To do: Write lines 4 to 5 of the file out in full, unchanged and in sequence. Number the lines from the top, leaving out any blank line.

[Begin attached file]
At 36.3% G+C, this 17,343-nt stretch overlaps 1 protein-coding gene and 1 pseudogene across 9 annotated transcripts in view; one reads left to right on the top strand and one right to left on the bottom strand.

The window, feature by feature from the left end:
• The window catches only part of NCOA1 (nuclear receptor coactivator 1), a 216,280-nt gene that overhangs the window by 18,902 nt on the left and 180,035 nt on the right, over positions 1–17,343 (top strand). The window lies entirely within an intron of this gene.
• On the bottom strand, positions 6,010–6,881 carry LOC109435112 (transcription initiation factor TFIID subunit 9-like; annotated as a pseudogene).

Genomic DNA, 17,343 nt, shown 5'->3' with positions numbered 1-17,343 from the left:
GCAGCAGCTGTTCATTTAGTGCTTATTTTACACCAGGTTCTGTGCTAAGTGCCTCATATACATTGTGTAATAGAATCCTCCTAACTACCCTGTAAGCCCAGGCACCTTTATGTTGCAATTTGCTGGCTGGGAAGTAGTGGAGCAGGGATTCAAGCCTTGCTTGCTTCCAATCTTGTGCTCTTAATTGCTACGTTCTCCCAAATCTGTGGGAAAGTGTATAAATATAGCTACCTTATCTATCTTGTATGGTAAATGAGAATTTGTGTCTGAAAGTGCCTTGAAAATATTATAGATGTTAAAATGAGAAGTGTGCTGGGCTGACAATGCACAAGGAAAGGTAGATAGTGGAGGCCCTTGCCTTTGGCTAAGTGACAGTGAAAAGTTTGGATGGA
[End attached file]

• On the bottom strand, positions 6,010–6,881 carry LOC109435112 (transcription initiation factor TFIID subunit 9-like; annotated as a pseudogene).

Genomic DNA, 17,343 nt, shown 5'->3' with positions numbered 1-17,343 from the left: